My main PC is a little over three years old. It has an i5 4690k, R9 480x, and 8GB RAM. The PC itself cost around 1000USD to build. Peripherals were another 500USD or so, but I upgraded those over time. At this point things are pretty nice and I don't expect to replace anything for at least two more years. I don't need cutting-edge.
I also salvaged/resurrected my previous PC. I keep it around for playing with BSD or other experiments, but I don't really use it that much. If I don't turn it into a server I'll probably give it away.
Then there's a laptop which I mostly have for when I visit home or need to do on-call work. It's nothing special.>>763
I had my desktop in uni. It was two years old when I started and was limping along by the time I graduated, but I loved the thing. I did have a single dorm so space wasn't as much an issue, but I also knew some people who managed to fit their multi-monitor setups in their double dorms and still be reasonably comfortable. Typical dorms will have a desk for each resident, so unless you plan on filling yours with other stuff you should have some amount of space.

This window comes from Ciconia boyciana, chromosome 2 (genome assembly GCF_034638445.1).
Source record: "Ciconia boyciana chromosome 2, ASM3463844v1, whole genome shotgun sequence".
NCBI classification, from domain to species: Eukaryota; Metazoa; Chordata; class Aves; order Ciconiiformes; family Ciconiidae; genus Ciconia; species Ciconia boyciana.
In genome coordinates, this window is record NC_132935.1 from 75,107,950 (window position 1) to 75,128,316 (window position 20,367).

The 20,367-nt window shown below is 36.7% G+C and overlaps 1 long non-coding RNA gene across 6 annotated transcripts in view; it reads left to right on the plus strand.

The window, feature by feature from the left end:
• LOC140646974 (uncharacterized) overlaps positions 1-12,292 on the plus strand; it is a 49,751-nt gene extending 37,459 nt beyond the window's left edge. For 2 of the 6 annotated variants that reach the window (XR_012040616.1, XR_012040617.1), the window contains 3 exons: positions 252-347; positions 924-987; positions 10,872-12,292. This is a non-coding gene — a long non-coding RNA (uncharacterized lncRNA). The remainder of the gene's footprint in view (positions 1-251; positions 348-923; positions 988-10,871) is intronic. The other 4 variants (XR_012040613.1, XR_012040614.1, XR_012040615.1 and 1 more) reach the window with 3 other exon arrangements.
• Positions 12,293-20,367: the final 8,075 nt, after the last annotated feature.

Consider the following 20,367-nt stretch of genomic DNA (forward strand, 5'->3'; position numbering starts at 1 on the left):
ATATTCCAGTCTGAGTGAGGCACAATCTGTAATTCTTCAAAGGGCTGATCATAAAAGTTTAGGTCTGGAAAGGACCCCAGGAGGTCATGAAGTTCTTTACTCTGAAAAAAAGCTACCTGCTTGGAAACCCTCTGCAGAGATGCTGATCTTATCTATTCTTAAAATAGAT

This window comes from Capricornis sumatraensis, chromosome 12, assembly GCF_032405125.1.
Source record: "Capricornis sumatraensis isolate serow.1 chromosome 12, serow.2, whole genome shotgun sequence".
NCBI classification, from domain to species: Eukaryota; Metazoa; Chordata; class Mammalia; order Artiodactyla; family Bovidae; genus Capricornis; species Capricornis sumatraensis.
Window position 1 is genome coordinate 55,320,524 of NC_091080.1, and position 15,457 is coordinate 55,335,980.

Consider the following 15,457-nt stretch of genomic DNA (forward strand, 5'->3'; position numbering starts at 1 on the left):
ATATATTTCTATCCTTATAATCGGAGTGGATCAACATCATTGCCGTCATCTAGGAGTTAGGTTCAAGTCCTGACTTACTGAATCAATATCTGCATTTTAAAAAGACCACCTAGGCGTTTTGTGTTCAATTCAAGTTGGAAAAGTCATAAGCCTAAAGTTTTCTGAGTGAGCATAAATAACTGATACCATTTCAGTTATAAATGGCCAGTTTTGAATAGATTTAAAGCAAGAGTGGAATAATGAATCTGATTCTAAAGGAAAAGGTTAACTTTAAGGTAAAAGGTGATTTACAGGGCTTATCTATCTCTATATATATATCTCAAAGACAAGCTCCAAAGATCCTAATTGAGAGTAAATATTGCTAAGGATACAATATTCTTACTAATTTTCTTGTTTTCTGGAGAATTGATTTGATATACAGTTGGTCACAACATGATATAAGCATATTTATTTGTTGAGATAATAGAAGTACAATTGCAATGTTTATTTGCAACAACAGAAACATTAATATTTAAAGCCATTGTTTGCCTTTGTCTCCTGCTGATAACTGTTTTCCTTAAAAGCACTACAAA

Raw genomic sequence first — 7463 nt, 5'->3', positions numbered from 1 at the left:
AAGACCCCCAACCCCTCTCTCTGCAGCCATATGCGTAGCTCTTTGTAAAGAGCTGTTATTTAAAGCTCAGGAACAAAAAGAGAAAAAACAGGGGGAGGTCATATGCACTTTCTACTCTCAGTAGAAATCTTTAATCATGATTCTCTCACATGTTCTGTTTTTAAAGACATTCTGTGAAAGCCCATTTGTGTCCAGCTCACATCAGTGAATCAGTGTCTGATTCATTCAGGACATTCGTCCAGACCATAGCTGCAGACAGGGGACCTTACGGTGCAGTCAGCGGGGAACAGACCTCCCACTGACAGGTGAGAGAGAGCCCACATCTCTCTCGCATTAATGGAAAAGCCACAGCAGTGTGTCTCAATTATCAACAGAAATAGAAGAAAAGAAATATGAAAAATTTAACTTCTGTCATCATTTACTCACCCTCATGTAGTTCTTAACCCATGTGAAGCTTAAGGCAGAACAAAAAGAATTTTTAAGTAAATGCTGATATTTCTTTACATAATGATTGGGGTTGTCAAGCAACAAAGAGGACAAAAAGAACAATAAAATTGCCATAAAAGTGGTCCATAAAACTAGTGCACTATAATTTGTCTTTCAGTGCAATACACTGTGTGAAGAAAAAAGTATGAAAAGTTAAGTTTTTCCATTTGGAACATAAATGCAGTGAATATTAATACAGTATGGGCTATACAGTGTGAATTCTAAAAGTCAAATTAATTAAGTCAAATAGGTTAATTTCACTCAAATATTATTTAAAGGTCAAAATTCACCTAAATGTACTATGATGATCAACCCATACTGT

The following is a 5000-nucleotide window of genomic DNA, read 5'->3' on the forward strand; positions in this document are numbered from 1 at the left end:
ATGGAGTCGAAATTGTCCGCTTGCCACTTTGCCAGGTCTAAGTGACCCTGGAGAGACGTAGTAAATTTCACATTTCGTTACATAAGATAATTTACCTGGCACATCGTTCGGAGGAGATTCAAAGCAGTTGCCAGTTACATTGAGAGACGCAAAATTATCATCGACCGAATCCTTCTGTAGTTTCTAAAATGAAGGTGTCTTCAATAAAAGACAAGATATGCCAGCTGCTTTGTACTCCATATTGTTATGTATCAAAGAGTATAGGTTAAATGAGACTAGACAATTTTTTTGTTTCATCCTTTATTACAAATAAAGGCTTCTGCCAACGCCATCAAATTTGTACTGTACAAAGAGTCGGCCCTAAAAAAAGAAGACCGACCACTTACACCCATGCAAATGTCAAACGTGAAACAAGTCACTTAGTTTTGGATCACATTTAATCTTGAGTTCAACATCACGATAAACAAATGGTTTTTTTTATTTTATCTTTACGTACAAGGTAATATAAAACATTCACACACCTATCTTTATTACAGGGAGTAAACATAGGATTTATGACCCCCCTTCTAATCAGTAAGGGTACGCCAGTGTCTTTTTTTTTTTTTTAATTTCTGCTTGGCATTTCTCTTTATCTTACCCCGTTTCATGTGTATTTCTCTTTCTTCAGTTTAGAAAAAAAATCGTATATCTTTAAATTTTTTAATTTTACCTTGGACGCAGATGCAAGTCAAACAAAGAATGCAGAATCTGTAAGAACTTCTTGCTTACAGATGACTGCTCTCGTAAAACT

The portability was an issue mostly because I didn't have much reason to go out. The computer labs proved to be a great resource for socializing and collaboration but I missed out the first year. By senior year I think I was doing more work in the lab than my room, even when working alone. Of course a laptop also helps for versatility when doing groupwork because sometimes the lab is inconvenient (crowded, noisy, hard to find adjacent PCs, etc). And while I can fondly remember lugging the desktop across campus for LANs it was not pleasant at the time.
Overall I would recommend bringing it unless you also happen to have a laptop that is powerful enough for any work and entertainment needs, or if you know that your room will be tiny and not provide a regular-size desk. Have you seen a sample dorm room yet?